The city of Chicago will not shield Oak Park from paying a portion of the cost for the National Rifle Association's lawyers, despite the village board passing a resolution two years ago that said otherwise.
But Oak Park was careful to limit any potential damage while being sued by the NRA over the past three years, says the village attorney, and he expects the final bill to be minimal.
"We earnestly worked to keep that at a minimum," said Village Attorney Ray Heise.
In a dispute that date backs years, the U.S. Seventh Circuit Court of Appeals ruled on June 2 that the NRA has the right to recover its attorney fees from Oak Park and Chicago. One year ago, the Supreme Court struck down Oak Park and Chicago's bans on handguns, after the NRA had filed suit in 2008, looking to kill such restrictions in several Illinois communities. Chicago and Oak Park were the only municipalities that chose to fight the NRA in court, and the two municipalities ended up losing last summer.
Part of the reason that Oak Park chose to fight was because the law firm of Mayer Brown agreed to represent the village free of charge. And in March 2009, the village board passed a resolution, accepting Chicago's offer of "limited indemnification" against paying legal fees in the event that the NRA won in court.
But Heise told Wednesday Journal on Monday that Chicago's corporation counsel ultimately did not agree to indemnification. Rather, the two communities worked out an "agreement on contribution" that has Oak Park and Chicago splitting the NRA's legal fees, based on which of the gun group's legal expenses were specifically applied to fighting each town's two separate ordinances.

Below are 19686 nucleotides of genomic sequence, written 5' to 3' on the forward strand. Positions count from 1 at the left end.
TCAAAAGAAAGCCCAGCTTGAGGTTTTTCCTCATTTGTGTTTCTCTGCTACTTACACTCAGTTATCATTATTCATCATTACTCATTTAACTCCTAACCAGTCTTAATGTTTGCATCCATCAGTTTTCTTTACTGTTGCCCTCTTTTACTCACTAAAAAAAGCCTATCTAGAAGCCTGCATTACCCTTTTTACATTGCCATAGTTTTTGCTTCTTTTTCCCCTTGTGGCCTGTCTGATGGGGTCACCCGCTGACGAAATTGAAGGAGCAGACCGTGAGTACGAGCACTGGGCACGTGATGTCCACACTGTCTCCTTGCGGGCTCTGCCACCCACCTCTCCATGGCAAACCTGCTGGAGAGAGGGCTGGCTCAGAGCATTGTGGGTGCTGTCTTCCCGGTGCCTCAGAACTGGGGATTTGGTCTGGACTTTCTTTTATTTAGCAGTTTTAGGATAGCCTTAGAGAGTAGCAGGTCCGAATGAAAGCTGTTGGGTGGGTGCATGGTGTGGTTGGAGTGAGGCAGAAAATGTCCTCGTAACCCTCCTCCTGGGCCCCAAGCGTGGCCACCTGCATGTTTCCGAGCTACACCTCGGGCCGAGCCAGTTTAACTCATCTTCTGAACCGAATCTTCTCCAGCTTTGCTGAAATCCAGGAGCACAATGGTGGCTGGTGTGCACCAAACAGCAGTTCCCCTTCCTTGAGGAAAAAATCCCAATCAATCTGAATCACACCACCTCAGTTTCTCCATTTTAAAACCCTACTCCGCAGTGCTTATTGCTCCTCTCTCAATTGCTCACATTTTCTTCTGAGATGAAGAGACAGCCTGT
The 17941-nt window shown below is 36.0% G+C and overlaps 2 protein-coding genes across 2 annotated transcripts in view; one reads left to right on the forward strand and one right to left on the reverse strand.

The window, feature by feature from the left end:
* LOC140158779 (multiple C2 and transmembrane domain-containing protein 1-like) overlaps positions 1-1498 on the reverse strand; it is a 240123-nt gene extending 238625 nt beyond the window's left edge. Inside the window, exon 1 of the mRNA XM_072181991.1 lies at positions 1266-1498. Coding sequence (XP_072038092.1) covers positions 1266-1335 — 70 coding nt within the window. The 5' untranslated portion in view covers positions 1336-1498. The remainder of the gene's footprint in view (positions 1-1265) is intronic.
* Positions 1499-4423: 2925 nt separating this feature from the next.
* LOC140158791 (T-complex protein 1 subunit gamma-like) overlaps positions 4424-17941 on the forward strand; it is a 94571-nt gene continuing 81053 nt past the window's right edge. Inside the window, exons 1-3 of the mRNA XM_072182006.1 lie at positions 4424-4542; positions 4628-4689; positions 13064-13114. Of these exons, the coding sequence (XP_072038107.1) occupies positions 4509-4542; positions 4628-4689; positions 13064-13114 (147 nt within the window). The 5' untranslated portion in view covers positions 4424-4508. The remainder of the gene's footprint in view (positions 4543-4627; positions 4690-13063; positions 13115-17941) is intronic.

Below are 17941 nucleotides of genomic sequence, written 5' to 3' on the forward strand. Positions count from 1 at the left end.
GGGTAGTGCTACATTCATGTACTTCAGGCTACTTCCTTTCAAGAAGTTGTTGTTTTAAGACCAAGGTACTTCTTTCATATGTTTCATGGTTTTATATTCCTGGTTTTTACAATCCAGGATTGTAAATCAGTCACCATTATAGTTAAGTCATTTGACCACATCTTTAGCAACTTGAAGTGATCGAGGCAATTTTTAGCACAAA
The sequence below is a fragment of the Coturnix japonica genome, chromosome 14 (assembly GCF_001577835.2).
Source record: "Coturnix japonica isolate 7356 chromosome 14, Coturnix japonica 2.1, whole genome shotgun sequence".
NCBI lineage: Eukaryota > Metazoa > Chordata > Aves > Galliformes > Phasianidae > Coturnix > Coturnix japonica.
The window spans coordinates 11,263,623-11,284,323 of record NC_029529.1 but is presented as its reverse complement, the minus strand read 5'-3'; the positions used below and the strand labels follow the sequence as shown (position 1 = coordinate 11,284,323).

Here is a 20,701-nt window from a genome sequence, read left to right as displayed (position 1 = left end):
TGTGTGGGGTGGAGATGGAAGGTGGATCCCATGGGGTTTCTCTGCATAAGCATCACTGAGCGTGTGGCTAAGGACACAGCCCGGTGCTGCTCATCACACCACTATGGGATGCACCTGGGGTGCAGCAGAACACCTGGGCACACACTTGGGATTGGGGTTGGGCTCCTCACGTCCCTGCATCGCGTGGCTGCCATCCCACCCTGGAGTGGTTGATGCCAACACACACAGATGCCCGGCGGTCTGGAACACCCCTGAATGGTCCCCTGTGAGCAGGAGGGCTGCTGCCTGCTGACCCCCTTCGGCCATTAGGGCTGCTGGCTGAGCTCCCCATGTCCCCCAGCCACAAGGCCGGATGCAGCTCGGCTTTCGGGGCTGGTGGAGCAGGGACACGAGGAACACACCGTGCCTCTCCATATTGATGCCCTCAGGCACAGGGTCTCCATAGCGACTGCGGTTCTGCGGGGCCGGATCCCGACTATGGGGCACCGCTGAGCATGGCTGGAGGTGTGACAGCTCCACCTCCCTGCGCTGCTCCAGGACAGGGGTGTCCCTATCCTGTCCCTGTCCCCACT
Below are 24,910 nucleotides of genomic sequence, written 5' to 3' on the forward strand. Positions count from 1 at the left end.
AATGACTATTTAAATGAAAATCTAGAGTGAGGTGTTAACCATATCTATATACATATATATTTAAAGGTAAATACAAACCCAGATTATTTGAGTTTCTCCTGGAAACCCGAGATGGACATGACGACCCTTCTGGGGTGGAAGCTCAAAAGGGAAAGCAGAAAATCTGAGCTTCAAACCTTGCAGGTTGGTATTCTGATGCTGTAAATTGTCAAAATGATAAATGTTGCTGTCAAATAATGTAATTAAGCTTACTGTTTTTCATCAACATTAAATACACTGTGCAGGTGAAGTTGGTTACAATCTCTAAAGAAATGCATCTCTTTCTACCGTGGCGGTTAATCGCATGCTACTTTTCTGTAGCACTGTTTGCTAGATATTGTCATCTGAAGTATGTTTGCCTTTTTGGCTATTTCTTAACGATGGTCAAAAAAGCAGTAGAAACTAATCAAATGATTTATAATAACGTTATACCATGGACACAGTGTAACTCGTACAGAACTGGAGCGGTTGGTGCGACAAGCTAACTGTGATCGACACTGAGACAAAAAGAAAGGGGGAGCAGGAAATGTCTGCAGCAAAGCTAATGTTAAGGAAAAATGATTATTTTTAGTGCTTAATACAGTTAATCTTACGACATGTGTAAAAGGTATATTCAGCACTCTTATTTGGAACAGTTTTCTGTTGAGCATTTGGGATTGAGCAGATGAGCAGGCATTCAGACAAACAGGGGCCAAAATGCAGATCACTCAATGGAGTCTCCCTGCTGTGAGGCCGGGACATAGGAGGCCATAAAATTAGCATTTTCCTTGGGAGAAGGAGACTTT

Oak Park's pro bono lawyers were careful in trying to defend parts of the village's handgun ban that were parallel to elements of the city's gun ordinance for that specific reason. But Heise said it will be up to the district court to figure out which of the NRA's attorney fees are "uniquely" the village's responsibilities.
"It's going to be a tedious process," Heise said, estimating that it would take at least a month. He was uncertain what the NRA's total legal bills might be, but said they're likely "substantial," as the case went before the Supreme Court.
Heise said the village has a "self-insured retention fund" that covers any lawsuit settlements up to $2 million. Oak Park also has umbrella insurance for any "catastrophic" coverage that's needed, between $2 million and $10 million, but Heise didn't expect the costs to reach that height.
Village President David Pope said the village will wait to see what the district court decides on legal fees, declining to comment further, since the case is ongoing.
"The village has done its best to limit the prospects for liability arising out of this lawsuit," he said.
An NRA spokeswoman could not provide an estimated amount of legal fees that the gun group incurred during the lawsuit, but said she doesn't expect it to be a large sum. The NRA, she said, believes the village is still too restrictive in regulating guns, but declined to say whether the NRA is considering further lawsuits.
"Even though they've repealed their handgun ban, they're still making it nearly impossible for lawful people to exercise their Second Amendment freedom, as it was intended by the Constitution," said NRA spokeswoman Rachel Parsons. "We will continue to fight those efforts by whatever means possible."
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